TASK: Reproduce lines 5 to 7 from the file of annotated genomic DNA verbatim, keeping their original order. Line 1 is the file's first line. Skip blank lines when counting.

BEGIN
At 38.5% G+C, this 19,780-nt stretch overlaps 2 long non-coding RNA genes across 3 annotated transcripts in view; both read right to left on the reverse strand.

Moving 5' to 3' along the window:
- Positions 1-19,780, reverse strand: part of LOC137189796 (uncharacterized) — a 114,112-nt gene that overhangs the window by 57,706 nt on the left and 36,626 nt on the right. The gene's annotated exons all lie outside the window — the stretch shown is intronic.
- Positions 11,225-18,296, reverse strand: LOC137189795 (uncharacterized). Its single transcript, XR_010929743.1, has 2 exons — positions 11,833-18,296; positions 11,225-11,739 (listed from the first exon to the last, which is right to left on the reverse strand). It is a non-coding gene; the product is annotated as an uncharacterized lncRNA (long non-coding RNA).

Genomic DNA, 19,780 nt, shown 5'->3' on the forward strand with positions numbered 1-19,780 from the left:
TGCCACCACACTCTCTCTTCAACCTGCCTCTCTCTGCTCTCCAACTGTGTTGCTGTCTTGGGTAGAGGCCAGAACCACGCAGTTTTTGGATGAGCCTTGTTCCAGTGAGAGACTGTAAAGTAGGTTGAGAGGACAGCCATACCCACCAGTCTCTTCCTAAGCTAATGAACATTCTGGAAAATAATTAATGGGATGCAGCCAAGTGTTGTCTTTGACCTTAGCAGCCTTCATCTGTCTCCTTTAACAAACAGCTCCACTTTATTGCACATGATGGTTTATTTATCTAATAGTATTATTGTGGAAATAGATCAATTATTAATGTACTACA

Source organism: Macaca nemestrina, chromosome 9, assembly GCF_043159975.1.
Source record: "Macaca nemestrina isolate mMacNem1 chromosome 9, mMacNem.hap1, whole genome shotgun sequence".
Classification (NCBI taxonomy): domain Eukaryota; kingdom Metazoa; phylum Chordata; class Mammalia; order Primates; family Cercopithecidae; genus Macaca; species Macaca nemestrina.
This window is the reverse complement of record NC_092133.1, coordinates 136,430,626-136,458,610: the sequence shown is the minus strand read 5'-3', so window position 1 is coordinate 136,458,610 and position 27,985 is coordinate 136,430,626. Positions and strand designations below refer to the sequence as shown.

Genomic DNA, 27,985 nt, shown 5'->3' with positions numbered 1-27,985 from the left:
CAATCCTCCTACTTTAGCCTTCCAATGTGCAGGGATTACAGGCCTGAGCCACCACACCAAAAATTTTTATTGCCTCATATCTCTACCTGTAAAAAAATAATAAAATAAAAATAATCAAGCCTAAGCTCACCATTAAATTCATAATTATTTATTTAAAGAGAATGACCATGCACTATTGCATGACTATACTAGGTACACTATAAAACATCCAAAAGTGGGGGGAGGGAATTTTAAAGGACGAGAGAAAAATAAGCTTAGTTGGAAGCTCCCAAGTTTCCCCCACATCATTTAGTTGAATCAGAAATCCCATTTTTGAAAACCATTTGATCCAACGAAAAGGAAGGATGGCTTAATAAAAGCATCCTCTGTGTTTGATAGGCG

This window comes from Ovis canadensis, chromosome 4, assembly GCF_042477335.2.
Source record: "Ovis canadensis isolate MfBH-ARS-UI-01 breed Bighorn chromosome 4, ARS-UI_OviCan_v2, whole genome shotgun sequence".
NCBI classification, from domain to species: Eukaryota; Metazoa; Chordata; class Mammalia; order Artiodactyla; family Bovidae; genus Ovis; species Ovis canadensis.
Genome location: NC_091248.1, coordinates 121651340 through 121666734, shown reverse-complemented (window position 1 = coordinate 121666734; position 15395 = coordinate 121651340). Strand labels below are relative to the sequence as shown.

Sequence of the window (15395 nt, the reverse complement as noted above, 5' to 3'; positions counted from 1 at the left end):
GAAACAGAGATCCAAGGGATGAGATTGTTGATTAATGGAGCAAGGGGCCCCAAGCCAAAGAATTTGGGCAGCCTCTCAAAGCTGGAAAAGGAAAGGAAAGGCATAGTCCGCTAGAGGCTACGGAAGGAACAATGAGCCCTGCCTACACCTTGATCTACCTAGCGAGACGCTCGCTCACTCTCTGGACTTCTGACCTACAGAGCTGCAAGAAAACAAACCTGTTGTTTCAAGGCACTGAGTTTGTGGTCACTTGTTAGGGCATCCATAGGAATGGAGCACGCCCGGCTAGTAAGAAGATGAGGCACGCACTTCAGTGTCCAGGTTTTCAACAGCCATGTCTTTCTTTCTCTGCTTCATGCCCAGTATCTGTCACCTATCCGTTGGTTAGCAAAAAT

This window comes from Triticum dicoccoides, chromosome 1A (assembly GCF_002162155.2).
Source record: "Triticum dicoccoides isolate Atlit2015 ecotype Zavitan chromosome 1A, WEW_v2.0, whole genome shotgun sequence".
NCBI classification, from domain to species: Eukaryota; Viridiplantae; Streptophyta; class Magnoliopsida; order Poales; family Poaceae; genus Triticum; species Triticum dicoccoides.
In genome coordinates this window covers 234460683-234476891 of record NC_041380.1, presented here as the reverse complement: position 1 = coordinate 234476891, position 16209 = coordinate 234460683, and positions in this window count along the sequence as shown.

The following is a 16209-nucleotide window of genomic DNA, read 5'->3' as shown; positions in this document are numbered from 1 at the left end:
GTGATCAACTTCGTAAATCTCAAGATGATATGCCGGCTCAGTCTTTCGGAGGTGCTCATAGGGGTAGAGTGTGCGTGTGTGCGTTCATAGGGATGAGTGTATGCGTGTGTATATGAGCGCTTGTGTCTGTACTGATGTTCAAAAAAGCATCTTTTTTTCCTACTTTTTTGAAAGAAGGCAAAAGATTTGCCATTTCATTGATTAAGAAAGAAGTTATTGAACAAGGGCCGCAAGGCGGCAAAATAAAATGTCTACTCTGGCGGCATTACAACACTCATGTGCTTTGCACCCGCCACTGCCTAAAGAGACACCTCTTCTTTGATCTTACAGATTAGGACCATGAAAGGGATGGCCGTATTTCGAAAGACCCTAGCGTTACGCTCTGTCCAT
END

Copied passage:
Genomic DNA, 19,780 nt, shown 5'->3' on the forward strand with positions numbered 1-19,780 from the left:
TGCCACCACACTCTCTCTTCAACCTGCCTCTCTCTGCTCTCCAACTGTGTTGCTGTCTTGGGTAGAGGCCAGAACCACGCAGTTTTTGGATGAGCCTTGTTCCAGTGAGAGACTGTAAAGTAGGTTGAGAGGACAGCCATACCCACCAGTCTCTTCCTAAGCTAATGAACATTCTGGAAAATAATTAATGGGATGCAGCCAAGTGTTGTCTTTGACCTTAGCAGCCTTCATCTGTCTCCTTTAACAAACAGCTCCACTTTATTGCACATGATGGTTTATTTATCTAATAGTATTATTGTGGAAATAGATCAATTATTAATGTACTACA

Source organism: Macaca nemestrina, chromosome 9, assembly GCF_043159975.1.